any tricks here? (I mean other than sawing more smoothly so there is
nothing to sand out...) I suppose the outside is easy enough with a
ROS,
but the inside needs a drum and that is rather more difficult.



I've been using a set of "Micro-plane" drums. If you haven't seen them,
they are similar to a sanding drum that you'd use with your drill
press, but instead of using sandpaper, they have a metal surface with
small perforations or cutting surfaces.

I really like them because they leave a pretty smooth surface (a quick
hand sanding with 220 grit is all that's needed afterwards) and they
don't clog up like sanding drums can.

If you have a template of the shape you are going for, they have an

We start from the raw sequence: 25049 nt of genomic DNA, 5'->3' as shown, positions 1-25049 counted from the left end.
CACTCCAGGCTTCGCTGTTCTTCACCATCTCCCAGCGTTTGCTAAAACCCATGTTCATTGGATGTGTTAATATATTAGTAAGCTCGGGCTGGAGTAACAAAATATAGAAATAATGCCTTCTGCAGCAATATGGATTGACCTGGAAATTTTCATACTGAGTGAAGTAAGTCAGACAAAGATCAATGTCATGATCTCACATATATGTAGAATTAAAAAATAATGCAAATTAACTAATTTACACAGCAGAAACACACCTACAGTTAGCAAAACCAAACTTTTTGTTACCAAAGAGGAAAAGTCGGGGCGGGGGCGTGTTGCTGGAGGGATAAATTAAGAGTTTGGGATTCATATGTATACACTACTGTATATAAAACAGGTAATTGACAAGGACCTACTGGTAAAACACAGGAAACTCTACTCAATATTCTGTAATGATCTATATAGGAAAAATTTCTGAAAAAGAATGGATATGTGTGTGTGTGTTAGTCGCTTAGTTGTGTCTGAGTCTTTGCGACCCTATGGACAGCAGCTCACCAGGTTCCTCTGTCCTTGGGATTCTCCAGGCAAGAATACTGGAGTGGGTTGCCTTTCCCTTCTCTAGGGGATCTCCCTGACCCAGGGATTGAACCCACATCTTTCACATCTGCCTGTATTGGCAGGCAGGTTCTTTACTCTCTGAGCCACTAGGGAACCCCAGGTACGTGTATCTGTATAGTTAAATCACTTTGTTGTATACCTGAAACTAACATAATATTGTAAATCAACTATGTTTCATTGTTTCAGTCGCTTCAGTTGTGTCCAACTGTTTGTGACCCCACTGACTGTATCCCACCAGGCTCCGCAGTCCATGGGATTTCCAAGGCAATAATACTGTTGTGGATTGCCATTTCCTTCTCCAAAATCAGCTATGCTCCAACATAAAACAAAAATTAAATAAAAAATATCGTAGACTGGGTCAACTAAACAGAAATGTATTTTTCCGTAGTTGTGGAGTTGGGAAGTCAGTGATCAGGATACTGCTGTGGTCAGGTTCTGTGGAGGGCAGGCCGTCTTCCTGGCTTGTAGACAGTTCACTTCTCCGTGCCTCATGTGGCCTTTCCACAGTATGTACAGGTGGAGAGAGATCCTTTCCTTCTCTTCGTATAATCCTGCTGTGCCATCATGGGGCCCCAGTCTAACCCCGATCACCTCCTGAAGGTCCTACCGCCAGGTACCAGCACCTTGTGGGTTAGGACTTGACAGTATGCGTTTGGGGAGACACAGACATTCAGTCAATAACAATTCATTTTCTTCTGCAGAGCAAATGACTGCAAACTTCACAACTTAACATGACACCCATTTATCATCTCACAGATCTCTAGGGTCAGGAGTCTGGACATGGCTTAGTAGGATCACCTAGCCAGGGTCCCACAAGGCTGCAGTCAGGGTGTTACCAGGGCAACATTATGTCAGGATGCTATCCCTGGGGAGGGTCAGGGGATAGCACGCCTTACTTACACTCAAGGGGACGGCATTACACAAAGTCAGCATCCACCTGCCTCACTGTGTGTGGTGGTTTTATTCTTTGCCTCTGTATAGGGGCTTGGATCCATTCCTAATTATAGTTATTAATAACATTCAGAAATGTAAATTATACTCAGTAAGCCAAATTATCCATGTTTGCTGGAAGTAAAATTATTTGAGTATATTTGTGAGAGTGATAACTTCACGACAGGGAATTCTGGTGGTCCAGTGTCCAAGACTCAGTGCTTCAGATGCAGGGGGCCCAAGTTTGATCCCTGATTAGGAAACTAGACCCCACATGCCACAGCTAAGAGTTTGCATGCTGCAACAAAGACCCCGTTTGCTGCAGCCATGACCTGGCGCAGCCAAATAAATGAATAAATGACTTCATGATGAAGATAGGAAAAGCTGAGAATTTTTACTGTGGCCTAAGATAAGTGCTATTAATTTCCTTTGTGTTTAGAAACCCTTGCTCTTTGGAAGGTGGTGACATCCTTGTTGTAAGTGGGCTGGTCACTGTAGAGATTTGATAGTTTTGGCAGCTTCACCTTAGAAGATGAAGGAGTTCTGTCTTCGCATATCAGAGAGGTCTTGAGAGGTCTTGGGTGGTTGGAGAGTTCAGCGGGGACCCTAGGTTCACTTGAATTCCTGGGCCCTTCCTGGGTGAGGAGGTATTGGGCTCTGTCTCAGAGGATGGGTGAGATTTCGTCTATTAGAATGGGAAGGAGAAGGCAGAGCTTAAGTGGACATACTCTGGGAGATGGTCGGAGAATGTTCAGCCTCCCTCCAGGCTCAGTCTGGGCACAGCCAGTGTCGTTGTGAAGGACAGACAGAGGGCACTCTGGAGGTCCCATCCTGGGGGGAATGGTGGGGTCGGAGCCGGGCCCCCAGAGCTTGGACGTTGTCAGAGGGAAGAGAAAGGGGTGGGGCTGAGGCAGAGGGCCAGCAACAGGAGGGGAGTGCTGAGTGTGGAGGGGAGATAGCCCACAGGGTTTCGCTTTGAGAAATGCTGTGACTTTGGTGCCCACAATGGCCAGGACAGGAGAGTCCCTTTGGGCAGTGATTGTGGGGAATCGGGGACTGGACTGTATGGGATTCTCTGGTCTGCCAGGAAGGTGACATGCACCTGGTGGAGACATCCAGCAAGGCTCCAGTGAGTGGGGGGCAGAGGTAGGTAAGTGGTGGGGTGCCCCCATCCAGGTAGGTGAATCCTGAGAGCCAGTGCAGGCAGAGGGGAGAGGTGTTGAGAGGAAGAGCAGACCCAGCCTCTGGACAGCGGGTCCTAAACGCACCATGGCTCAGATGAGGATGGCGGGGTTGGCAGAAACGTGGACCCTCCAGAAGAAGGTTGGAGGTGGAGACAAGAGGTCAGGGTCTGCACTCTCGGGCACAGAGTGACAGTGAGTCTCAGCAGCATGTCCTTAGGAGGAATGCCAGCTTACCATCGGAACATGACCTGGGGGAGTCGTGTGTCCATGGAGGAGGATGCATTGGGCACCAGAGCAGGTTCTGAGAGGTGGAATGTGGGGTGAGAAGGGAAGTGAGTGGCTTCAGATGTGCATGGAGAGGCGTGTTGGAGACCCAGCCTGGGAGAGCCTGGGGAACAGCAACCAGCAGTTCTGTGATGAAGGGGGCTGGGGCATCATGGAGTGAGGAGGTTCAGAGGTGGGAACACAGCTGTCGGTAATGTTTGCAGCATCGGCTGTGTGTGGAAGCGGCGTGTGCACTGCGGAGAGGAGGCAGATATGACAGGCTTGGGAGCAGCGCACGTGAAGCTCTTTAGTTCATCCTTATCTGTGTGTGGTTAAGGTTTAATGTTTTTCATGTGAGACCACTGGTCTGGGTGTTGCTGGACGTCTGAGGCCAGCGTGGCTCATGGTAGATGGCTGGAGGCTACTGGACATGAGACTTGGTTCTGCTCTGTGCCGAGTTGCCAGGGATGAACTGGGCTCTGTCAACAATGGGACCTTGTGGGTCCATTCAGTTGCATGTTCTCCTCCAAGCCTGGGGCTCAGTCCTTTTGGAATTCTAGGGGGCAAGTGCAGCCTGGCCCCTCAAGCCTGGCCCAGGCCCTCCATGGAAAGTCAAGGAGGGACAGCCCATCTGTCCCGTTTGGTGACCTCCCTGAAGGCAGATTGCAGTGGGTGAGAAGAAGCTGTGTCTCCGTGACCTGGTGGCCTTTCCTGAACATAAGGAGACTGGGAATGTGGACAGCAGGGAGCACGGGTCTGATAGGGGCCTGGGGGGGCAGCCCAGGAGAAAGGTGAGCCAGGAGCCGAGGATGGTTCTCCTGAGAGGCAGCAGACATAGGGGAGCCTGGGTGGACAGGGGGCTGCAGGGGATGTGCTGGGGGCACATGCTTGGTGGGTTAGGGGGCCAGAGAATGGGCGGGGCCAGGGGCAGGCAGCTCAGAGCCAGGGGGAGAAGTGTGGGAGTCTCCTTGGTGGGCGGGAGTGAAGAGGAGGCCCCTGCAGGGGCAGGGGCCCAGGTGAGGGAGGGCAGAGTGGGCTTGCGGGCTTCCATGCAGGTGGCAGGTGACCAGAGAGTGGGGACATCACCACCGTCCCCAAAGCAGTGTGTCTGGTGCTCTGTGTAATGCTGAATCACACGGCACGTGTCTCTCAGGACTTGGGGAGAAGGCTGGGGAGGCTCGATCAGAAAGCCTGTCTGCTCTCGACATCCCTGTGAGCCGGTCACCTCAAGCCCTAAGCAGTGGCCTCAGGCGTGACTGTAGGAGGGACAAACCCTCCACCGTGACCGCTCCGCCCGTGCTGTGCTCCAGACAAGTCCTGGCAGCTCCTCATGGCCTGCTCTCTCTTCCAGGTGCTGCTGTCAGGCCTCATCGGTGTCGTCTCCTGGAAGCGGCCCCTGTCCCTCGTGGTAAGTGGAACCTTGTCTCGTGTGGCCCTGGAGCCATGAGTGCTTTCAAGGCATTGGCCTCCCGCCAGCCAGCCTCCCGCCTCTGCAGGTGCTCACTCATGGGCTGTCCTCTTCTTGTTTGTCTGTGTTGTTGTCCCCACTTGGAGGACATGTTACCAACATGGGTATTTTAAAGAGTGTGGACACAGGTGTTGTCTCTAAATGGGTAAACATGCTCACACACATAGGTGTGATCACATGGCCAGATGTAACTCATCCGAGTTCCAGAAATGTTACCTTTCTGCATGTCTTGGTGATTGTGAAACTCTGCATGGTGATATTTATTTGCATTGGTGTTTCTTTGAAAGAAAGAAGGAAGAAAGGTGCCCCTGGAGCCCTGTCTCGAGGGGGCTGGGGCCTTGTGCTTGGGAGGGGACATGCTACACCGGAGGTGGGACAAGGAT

attachement that works just like a guide bearing on a router bit.

The set of two (1" and 2") costs something like $20 at rockler, and the
template guide is $10 or so.

$30 is cheap enough. Is the 1" the width or length? My rails are rather
more 2".
thanks.


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Default laminating a chair back rail/ bandsawing a chair back rail

Toller wrote:
I have tried cutting curved back rails with my band saw. I can get
the curve about right, but there are a lot of marks in it that need
to be sanded out, and I can't maintain the curve when I sand the
marks out. Are there any tricks here? (I mean other than sawing
more smoothly so there is nothing to sand out...) I suppose the
outside is easy enough with a ROS, but the inside needs a drum and
that is rather more difficult.

I also tried laminating by clamping to an existing chair rail. It
is a bit of work, but comes out nicely. The chair rail I used was
a bit too shallow, so I took a large block of wood and cut the
curve I want into it. At this point I have two choices. Clamp the
laminations to the female form with clamps, or clamp the
laminations between the male and female forms. I suppose a third
option would be to make the male and female forms a half inch